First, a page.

The two mechanisms that have been advanced for explaining the formation of giant planets are core accretion (“bottom up”) and disk instability (“top down”). Core accretion, the conventional mechanism, relies on the collisional accumulation of planetesimals to assemble ∼ 10 M⊕ solid cores, which then accrete massive gaseous envelopes from the disk gas (Mizuno, 1980; Lissauer, 1987; Pollack et al., 1996; Kornet et al., 2002; Inaba et al., 2003). In this scenario, the ice-giant planets probably did not form in situ (Levison and Stewart, 2001), but rather formed between Jupiter and Saturn and then were scattered outward to their present orbits (Thommes et al., 1999, 2002).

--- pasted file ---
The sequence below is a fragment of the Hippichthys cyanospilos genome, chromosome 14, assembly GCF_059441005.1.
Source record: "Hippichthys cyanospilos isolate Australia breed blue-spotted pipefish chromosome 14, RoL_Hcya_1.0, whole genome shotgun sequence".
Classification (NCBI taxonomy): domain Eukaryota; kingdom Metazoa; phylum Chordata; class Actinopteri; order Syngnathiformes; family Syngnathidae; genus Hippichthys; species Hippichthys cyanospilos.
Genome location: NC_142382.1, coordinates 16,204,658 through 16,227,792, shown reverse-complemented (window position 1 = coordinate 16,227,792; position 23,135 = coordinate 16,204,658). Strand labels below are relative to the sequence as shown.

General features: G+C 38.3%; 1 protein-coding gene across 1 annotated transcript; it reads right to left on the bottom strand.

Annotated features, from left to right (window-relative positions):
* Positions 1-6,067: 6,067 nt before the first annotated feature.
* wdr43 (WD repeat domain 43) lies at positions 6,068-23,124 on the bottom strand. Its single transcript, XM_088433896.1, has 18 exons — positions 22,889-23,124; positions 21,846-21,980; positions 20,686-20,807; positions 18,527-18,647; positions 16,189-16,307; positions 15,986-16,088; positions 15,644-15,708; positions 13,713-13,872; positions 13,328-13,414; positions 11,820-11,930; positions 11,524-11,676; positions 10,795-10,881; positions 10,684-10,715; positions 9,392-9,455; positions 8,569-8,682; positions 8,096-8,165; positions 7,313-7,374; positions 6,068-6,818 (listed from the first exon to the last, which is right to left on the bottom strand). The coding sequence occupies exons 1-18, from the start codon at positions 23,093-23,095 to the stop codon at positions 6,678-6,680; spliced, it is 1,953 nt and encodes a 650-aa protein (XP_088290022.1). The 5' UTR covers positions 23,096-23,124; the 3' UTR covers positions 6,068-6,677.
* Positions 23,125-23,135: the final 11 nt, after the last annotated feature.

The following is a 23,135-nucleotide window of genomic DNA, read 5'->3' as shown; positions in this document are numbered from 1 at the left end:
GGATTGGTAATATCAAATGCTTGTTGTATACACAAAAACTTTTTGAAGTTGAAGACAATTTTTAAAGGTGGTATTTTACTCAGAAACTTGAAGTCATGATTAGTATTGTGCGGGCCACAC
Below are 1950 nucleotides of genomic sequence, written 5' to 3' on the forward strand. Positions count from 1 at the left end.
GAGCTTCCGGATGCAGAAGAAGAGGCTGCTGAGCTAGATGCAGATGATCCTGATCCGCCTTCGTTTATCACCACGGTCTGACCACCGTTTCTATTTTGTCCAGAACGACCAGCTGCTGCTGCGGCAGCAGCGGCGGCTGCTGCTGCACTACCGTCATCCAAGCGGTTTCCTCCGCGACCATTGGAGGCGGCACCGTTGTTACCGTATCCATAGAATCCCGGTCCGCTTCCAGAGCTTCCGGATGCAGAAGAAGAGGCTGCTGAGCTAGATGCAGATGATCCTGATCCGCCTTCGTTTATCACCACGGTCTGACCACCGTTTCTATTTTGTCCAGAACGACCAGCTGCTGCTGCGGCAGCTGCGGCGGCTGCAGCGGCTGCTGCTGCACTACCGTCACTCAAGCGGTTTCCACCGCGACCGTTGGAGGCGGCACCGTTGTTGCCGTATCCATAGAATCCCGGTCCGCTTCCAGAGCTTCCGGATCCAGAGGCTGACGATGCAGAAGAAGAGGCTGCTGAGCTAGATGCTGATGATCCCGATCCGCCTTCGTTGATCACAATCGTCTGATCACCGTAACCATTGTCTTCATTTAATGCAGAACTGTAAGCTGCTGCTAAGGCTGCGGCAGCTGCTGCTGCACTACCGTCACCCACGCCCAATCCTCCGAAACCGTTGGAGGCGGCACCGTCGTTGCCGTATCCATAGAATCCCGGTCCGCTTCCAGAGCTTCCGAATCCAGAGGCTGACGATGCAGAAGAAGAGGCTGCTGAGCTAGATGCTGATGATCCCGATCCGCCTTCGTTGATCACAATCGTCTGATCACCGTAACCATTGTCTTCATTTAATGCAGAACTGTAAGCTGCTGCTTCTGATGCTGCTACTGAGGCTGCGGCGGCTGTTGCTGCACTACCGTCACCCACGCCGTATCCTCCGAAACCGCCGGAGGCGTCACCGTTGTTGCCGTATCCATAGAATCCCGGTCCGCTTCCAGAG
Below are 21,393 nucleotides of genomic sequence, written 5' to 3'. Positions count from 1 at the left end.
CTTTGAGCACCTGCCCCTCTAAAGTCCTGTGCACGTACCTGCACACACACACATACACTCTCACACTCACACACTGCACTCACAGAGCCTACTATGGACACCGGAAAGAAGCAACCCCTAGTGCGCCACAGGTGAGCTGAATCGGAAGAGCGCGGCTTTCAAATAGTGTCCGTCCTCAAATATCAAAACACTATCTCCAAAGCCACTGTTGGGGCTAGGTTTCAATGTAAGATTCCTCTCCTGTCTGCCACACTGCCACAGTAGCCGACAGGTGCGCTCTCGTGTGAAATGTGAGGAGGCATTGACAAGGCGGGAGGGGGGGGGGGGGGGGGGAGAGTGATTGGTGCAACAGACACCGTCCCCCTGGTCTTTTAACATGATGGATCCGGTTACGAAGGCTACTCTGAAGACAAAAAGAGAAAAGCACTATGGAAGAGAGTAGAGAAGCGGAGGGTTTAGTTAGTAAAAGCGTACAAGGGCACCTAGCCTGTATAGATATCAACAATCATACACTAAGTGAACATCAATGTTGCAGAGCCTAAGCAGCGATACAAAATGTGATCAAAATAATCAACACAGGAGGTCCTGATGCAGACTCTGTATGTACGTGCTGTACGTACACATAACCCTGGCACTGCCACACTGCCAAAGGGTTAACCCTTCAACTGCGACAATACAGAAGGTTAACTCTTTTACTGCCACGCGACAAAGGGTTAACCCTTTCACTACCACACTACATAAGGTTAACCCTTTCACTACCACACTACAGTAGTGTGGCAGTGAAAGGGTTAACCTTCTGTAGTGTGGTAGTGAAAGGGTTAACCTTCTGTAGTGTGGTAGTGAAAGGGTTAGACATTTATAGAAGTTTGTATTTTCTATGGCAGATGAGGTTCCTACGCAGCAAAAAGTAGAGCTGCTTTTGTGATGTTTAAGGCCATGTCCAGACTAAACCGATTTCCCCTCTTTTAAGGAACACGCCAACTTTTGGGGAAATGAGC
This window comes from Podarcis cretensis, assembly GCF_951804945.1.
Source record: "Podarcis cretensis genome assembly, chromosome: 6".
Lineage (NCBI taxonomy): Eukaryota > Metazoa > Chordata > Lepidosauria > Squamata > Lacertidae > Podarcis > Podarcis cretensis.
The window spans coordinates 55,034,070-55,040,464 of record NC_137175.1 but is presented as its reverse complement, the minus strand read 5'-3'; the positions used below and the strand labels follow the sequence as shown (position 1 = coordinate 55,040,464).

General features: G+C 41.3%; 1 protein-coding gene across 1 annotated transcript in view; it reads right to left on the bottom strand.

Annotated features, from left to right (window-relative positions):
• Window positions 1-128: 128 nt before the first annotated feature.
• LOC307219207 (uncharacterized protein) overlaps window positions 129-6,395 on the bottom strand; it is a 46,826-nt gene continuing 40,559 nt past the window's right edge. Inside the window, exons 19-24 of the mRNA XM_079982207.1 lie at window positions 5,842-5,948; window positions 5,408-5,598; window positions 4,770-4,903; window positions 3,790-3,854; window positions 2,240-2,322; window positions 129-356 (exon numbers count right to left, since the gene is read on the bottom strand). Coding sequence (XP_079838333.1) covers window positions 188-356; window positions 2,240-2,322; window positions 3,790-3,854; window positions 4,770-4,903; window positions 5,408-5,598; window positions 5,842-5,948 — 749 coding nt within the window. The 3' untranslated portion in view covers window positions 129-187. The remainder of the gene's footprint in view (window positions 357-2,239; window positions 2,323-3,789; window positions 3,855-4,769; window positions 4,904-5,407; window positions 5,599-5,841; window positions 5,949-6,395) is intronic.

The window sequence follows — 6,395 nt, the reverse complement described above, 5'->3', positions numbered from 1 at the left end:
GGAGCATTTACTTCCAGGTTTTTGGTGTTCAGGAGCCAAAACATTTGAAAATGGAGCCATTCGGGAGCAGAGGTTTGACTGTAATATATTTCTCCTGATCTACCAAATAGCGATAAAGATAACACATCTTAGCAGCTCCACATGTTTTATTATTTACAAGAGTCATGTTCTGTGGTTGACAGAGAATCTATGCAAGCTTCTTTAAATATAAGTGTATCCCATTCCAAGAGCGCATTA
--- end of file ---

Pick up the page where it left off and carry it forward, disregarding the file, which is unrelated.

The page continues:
The alternative to core accretion is disk instability, where gas-giant protoplanets form rapidly through a gravitational instability of the gaseous portion of the disk (Cameron, 1978; Boss, 1997, 1998b, 2000, 2002a,b, 2003, 2004; Gammie, 2001; Mayer et al., 2002, 2004; Nelson, 2000; Nelson et al., 1998, 2000; Pickett et al., 1998, 2000a,b, 2003; Rice and Armitage, 2003, Rice et al., 2003a) and then more slowly contract to planetary densities. Solid cores form simultaneously with protoplanet formation by the coagulation and sedimentation of dust grains in the clumps of disk gas and dust.